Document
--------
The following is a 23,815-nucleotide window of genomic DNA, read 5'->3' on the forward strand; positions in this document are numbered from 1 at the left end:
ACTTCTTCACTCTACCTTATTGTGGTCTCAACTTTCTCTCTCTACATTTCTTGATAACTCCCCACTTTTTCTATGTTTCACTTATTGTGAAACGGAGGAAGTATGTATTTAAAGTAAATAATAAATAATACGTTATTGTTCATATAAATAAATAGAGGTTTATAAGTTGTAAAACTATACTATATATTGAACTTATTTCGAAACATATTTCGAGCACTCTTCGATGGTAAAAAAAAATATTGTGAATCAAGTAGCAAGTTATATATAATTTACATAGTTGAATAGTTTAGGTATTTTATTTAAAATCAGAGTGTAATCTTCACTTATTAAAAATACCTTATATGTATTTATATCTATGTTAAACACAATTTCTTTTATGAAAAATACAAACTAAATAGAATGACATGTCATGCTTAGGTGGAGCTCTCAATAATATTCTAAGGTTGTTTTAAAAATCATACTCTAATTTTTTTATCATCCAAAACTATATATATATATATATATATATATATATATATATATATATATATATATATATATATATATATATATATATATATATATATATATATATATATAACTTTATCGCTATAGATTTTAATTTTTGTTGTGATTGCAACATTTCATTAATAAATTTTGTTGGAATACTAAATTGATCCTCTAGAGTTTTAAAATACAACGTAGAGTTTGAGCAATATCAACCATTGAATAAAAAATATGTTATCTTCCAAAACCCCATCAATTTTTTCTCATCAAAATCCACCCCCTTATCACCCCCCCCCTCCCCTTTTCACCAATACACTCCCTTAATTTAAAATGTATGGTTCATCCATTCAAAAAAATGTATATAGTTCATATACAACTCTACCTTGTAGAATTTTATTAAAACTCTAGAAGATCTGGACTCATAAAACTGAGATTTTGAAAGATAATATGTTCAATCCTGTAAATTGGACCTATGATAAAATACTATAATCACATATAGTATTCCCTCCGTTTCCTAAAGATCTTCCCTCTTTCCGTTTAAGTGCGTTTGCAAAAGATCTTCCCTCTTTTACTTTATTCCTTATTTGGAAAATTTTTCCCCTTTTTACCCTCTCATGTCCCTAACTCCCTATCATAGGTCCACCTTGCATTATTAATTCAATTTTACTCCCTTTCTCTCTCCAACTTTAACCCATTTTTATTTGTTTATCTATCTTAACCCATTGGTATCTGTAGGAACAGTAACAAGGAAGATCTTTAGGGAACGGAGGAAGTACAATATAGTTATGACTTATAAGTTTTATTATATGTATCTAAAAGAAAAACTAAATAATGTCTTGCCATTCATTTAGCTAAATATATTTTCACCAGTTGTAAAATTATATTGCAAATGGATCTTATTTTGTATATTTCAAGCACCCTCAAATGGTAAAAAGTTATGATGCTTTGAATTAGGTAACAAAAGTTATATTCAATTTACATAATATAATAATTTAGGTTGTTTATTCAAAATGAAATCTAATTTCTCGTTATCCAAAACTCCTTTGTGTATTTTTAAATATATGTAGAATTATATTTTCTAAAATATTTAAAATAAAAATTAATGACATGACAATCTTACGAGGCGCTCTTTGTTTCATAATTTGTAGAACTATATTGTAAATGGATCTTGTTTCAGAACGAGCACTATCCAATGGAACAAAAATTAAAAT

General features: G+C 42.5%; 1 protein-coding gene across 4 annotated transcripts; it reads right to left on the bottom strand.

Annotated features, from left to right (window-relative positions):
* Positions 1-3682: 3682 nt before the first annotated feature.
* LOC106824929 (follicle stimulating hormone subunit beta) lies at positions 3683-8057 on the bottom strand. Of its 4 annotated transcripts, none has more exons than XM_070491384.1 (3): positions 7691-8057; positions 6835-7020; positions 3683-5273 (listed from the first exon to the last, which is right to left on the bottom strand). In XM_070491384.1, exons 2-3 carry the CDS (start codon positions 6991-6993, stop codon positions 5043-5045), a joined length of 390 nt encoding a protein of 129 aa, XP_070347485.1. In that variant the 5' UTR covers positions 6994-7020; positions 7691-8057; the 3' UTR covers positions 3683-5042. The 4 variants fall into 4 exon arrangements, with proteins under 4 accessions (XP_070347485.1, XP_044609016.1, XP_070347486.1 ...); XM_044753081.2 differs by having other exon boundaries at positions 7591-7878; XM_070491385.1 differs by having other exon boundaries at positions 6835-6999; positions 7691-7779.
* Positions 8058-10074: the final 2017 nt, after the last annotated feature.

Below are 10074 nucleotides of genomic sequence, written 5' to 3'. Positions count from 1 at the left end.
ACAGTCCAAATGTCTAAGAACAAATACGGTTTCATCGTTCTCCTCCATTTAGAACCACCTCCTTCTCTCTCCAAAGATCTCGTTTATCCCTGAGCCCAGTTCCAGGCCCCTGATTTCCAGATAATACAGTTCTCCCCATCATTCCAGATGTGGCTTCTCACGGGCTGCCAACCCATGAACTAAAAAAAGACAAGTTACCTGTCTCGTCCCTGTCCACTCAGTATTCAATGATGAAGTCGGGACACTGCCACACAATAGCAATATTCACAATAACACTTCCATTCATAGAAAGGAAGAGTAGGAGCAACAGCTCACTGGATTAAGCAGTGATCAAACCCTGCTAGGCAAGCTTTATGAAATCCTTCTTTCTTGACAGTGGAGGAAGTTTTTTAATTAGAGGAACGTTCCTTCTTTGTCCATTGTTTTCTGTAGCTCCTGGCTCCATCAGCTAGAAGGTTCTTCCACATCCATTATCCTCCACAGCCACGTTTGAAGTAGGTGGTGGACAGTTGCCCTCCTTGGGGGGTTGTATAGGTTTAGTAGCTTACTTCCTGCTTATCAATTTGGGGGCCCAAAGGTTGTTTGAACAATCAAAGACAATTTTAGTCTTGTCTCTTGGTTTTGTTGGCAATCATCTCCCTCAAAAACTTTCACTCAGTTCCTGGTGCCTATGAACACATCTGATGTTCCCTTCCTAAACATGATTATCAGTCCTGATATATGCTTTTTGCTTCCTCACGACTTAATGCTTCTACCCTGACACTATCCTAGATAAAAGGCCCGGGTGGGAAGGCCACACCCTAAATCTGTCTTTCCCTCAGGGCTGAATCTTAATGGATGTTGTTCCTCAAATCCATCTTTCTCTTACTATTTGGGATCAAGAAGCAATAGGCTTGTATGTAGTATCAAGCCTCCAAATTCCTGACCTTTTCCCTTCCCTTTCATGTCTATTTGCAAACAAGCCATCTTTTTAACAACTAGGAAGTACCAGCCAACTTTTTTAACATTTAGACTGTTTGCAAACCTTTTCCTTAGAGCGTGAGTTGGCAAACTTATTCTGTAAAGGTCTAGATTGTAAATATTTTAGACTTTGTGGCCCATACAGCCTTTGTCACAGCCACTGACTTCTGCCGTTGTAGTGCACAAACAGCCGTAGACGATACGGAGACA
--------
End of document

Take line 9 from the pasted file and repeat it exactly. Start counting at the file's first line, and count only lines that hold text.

ACAGTCCAAATGTCTAAGAACAAATACGGTTTCATCGTTCTCCTCCATTTAGAACCACCTCCTTCTCTCTCCAAAGATCTCGTTTATCCCTGAGCCCAGTTCCAGGCCCCTGATTTCCAGATAATACAGTTCTCCCCATCATTCCAGATGTGGCTTCTCACGGGCTGCCAACCCATGAACTAAAAAAAGACAAGTTACCTGTCTCGTCCCTGTCCACTCAGTATTCAATGATGAAGTCGGGACACTGCCACACAATAGCAATATTCACAATAACACTTCCATTCATAGAAAGGAAGAGTAGGAGCAACAGCTCACTGGATTAAGCAGTGATCAAACCCTGCTAGGCAAGCTTTATGAAATCCTTCTTTCTTGACAGTGGAGGAAGTTTTTTAATTAGAGGAACGTTCCTTCTTTGTCCATTGTTTTCTGTAGCTCCTGGCTCCATCAGCTAGAAGGTTCTTCCACATCCATTATCCTCCACAGCCACGTTTGAAGTAGGTGGTGGACAGTTGCCCTCCTTGGGGGGTTGTATAGGTTTAGTAGCTTACTTCCTGCTTATCAATTTGGGGGCCCAAAGGTTGTTTGAACAATCAAAGACAATTTTAGTCTTGTCTCTTGGTTTTGTTGGCAATCATCTCCCTCAAAAACTTTCACTCAGTTCCTGGTGCCTATGAACACATCTGATGTTCCCTTCCTAAACATGATTATCAGTCCTGATATATGCTTTTTGCTTCCTCACGACTTAATGCTTCTACCCTGACACTATCCTAGATAAAAGGCCCGGGTGGGAAGGCCACACCCTAAATCTGTCTTTCCCTCAGGGCTGAATCTTAATGGATGTTGTTCCTCAAATCCATCTTTCTCTTACTATTTGGGATCAAGAAGCAATAGGCTTGTATGTAGTATCAAGCCTCCAAATTCCTGACCTTTTCCCTTCCCTTTCATGTCTATTTGCAAACAAGCCATCTTTTTAACAACTAGGAAGTACCAGCCAACTTTTTTAACATTTAGACTGTTTGCAAACCTTTTCCTTAGAGCGTGAGTTGGCAAACTTATTCTGTAAAGGTCTAGATTGTAAATATTTTAGACTTTGTGGCCCATACAGCCTTTGTCACAGCCACTGACTTCTGCCGTTGTAGTGCACAAACAGCCGTAGACGATACGGAGACA